A half-dozen years later, though, the Prius C comes across as a less compelling choice. With the national average for a gallon of gas at well under $2.60, the littlest Prius lacks the cost-conscious appeal it once had. Adding insult to injury, Toyota’s smallest hybrid vehicle is no longer as inexpensive and can no longer tout that 50-mpg figure—mostly because the EPA implemented tougher fuel-economy testing guidelines. With a starting price of $21,525, the Prius C now bears an EPA-estimated combined fuel-economy figure of 46 mpg.

The Prius C relies on the same powertrain as it did in 2012. Consisting of a 1.5-liter inline-four and a pair of AC motor/generators, the Prius C’s hybrid system musters a combined 99 horsepower and drives the front wheels by way of an electronically controlled continuously variable automatic transmission (CVT). As in Toyota’s other hybrid vehicles, the smaller of its two electric motors sets the drive ratio to convey the combustion engine’s grunt to the ground. Meanwhile, the larger second motor is geared directly to the final-drive differential and provides propulsion, as well as electricity regenerated during deceleration.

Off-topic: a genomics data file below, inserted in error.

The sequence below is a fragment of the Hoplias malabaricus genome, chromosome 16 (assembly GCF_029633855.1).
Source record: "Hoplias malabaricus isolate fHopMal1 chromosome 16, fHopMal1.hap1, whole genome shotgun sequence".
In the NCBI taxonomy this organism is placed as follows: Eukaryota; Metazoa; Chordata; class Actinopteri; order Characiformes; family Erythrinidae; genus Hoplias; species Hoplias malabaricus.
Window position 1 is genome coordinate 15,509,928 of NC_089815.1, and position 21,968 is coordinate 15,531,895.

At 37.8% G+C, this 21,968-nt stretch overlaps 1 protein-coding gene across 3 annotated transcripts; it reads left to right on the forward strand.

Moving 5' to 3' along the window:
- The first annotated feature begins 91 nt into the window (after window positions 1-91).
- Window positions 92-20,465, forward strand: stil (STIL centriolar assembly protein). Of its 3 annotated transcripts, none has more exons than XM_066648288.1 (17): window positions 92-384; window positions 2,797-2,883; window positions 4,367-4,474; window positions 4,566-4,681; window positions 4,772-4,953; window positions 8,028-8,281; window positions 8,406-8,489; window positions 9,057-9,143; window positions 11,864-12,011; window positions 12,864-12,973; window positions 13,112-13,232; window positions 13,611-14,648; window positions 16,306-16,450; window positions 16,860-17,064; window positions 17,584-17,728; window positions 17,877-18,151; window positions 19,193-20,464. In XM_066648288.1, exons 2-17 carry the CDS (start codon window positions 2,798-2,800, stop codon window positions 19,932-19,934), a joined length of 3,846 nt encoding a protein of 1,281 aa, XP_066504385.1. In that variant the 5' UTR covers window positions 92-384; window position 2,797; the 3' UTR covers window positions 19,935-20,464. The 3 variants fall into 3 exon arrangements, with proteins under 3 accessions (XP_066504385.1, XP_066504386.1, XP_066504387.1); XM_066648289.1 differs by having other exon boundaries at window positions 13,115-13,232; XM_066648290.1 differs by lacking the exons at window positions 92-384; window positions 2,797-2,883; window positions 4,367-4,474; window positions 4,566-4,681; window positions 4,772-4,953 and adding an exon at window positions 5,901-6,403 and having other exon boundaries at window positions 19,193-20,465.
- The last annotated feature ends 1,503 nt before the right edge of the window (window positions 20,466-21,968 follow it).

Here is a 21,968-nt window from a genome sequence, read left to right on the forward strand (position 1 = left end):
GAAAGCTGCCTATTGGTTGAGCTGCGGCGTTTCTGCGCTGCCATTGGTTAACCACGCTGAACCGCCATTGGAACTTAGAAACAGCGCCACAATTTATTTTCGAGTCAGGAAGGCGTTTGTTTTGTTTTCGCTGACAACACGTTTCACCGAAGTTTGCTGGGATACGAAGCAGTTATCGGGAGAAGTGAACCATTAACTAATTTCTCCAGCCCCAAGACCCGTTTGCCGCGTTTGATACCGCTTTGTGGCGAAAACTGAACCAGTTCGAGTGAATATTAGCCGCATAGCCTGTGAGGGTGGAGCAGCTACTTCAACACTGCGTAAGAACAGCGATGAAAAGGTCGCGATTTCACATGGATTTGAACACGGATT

Electricity is supplied to the two motors courtesy of a 0.9-kWh nickel-metal-hydride battery pack mounted under the rear seat, and an EV mode allows the Prius C to travel on electricity alone for up to a mile at low speeds, provided the operator has an exceedingly light right foot.

Lean Not Mean

In spite of its slim 2644-pound curb weight, the Prius C is downright slow. The one we tested needed a glacial 11.4 seconds to amble from zero to 60 mph and 18.2 seconds to cross the quarter-mile mark at 75 mph. Its lethargy is exacerbated by the CVT, which causes the engine to drone in making the most of the meager 73 horses the inline-four produces at 4800 rpm. A small bit of solace comes from the immediacy of the electric motors’ 125 lb-ft of torque, with the Prius C going from zero to 30 mph in a reasonable enough 3.3 seconds.

Boot the accelerator pedal at speed, though, and the Prius C moves with the alacrity of a three-toed sloth. Getting from 50 to 70 mph takes 8.3 seconds, or 0.4 second longer than a CVT-equipped, three-cylinder Mitsubishi Mirage hatchback. The $15,490 Mitsubishi also manages to match the hybrid Toyota’s 43-mpg highway EPA estimate, a figure this Prius C test car equaled on our 75-mph highway fuel-economy test.